The seasoned qualified mortgage rule needs to be broader to spur innovation
The Consumer Financial Protection Bureau has released a new notice of proposed rulemaking that will create a seasoned qualified mortgage, a new category under the Dodd-Frank-created qualified mortgage (QM). The goal, it states, is to “encourage safe and responsible innovation in the mortgage origination market.”
That’s a laudable aim. And the Bureau deserves credit for trying to achieve it by acknowledging that a loan that seasons without delinquencies – the borrower makes regularly scheduled payments on time for many months – demonstrates that the lender did as good a job as possible when underwriting the loan.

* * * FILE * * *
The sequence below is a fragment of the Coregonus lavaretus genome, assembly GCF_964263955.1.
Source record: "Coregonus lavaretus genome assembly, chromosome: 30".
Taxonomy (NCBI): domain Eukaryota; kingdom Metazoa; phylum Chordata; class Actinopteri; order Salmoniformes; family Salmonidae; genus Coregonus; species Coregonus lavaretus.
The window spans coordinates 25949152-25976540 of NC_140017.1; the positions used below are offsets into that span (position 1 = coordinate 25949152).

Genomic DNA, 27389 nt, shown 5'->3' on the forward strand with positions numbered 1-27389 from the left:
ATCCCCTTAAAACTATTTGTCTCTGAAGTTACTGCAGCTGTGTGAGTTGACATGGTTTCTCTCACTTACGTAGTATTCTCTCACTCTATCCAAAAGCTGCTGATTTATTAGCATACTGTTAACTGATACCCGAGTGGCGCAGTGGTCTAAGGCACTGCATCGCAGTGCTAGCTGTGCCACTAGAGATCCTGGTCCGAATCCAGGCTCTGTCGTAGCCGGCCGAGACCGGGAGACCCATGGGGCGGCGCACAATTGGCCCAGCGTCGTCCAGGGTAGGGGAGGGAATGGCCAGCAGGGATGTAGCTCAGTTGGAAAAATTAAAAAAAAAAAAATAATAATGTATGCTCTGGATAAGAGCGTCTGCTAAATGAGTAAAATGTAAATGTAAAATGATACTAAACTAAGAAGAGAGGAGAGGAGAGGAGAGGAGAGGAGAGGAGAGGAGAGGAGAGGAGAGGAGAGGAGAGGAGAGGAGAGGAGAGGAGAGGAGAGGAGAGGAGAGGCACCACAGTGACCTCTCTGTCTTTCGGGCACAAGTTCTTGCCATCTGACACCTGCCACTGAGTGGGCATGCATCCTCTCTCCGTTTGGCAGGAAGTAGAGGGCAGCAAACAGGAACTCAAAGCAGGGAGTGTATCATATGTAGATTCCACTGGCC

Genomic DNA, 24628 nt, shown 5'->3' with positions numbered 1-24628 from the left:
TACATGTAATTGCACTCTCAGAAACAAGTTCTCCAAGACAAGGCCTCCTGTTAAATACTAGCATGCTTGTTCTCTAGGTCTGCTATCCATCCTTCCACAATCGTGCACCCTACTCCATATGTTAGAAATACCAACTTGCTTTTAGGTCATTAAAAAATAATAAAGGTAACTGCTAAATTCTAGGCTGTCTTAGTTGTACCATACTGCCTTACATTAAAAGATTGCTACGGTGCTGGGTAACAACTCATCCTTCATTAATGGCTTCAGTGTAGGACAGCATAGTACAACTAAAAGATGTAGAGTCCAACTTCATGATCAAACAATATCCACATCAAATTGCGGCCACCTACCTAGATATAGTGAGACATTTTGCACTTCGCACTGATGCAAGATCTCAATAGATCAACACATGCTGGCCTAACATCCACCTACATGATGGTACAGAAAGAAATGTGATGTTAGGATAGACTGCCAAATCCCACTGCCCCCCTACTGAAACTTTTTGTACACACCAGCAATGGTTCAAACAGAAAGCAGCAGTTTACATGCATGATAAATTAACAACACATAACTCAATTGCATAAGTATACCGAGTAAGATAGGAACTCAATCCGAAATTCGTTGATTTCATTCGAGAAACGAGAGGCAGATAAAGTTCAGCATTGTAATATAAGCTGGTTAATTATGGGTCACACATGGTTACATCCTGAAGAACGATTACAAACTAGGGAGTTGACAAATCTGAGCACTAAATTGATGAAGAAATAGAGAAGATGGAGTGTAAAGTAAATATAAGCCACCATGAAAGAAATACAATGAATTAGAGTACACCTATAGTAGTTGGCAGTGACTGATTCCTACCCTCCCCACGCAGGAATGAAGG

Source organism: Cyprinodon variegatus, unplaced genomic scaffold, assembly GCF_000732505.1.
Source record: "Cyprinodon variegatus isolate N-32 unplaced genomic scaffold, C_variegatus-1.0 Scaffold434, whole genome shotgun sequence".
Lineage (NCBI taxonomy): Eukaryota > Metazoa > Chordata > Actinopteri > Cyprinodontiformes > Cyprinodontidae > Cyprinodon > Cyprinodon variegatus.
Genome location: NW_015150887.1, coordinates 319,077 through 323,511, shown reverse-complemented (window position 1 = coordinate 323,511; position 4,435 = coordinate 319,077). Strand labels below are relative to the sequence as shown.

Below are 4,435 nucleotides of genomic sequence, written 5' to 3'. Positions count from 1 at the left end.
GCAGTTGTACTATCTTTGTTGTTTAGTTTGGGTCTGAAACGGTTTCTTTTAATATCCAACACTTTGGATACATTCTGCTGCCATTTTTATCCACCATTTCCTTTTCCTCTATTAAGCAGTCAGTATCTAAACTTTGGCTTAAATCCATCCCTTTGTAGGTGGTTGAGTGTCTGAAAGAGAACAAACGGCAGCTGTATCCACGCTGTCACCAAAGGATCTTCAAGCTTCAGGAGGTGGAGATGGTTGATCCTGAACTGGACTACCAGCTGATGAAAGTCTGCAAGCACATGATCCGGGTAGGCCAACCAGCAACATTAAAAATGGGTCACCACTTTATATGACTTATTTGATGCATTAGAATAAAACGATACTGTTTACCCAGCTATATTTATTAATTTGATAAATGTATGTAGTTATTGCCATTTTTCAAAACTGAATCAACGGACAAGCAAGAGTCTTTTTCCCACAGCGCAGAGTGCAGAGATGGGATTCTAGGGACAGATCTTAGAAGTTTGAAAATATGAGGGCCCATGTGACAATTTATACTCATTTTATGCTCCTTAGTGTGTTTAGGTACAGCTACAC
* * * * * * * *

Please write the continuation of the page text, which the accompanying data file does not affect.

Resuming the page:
In principle, it’s a great idea.
It stands to reason that, at some point during the term of a loan, any borrower default would be the result of an unforeseeable change in the borrower’s circumstances. When, for example, a borrower defaults five years after making consecutive payments as scheduled, it makes little sense to penalize the lender for a faulty initial assessment of the borrower’s ability to repay.
So the bureau deserves credit for trying to entrench this principle.
As always, though, the devil is in the details. And in context of the bureau’s new proposal to redefine the general QM, it’s doubtful that the new seasoned QM will result in very much innovation.